At the November 1st session of the North American Lakes Management Society Symposium in Banff, Alberta, water scientists, environmental NGOs, and community organizations met to start a dialogue on how citizen science can play a role in protecting freshwater. Water data collected through citizen-science efforts is already led by communities and can play a key role in understanding our freshwater health.

WWF-Canada is working with community groups to design a new national water-monitoring framework that includes community-monitoring programs able to respond and adapt to Canada’s water challenges.

Investing in a national framework that includes community-based monitoring will:

  • Address data deficiency in a geographically diverse and jurisdictionally fragmented landscape.
  • Create baseline data to provide long-term understanding of our freshwater ecosystems so that evidence-based decision-making for water management can occur.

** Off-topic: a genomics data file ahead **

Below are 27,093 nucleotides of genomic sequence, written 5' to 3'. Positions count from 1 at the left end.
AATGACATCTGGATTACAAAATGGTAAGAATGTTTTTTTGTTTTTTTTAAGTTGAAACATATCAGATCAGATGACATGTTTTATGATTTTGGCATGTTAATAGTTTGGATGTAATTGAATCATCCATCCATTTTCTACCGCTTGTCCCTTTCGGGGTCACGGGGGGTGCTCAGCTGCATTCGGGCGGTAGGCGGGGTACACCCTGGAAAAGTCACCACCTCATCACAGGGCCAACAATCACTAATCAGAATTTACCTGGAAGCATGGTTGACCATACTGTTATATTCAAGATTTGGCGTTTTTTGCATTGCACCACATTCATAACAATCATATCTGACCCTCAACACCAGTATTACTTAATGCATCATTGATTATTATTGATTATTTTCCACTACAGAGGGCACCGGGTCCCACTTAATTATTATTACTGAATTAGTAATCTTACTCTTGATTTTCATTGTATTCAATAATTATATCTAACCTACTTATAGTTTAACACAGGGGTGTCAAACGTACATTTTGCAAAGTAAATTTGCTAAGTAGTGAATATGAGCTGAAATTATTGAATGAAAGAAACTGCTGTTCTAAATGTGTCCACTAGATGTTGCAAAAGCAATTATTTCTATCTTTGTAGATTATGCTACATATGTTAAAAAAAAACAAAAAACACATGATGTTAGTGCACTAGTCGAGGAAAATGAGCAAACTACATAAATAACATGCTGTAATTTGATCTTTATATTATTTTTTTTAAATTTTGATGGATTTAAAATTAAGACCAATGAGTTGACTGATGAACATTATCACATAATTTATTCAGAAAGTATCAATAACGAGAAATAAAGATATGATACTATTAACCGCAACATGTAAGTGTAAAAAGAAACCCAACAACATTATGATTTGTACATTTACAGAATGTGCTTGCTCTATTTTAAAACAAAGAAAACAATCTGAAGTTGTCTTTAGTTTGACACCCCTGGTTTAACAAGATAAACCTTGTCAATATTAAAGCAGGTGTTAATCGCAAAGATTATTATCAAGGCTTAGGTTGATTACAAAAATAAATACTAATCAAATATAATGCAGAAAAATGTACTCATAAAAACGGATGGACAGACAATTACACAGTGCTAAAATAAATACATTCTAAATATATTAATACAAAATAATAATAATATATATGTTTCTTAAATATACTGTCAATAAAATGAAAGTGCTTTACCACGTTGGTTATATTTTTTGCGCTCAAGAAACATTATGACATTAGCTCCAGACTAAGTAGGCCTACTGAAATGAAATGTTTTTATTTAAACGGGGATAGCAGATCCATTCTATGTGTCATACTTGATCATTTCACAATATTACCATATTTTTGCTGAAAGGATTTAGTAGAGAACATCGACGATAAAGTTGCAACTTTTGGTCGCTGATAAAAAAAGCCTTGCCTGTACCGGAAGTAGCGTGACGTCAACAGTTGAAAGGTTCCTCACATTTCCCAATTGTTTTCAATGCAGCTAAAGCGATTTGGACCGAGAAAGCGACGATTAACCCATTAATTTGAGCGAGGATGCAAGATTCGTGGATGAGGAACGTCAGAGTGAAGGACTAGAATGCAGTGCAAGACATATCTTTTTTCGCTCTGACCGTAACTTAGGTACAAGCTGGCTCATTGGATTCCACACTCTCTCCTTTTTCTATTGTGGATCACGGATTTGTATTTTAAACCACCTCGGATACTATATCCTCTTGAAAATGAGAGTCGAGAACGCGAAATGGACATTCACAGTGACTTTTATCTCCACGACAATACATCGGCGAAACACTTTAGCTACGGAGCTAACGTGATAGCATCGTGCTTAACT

• Increase the amount of data being shared in public databases.
  • Provide a co-ordinated and collaborative monitoring system that will give essential water data to federal and provincial governments, water scientists, industry and community organizations.
  • Build a shared responsibility for the care of our shared water resources.

Commenting on the collaboration between WWF-Canada and the local water groups across the country, Kat Hartwig, executive director of Living Lakes Canada, said: “Through our Living Lakes Canada initiative we’ve seen how communities want to be empowered to take care of the water they depend on. There are challenges faced by community monitoring efforts big and small, but with guidance and a set framework that includes robust protocols, we can harness the power of community groups. We have seen the potential of what community-based monitoring efforts can do from the work we’re doing training stewardship groups across the country, such as the Keepers of the Athabasca who are helping to inform WWF-Canada’s Watershed Reports.”

As a component of the work, WWF-Canada has produced an interactive map of their watershed reports that provide an overview of issues in watersheds throughout Canada, contributing to the multi-party monitoring of fresh water resources.

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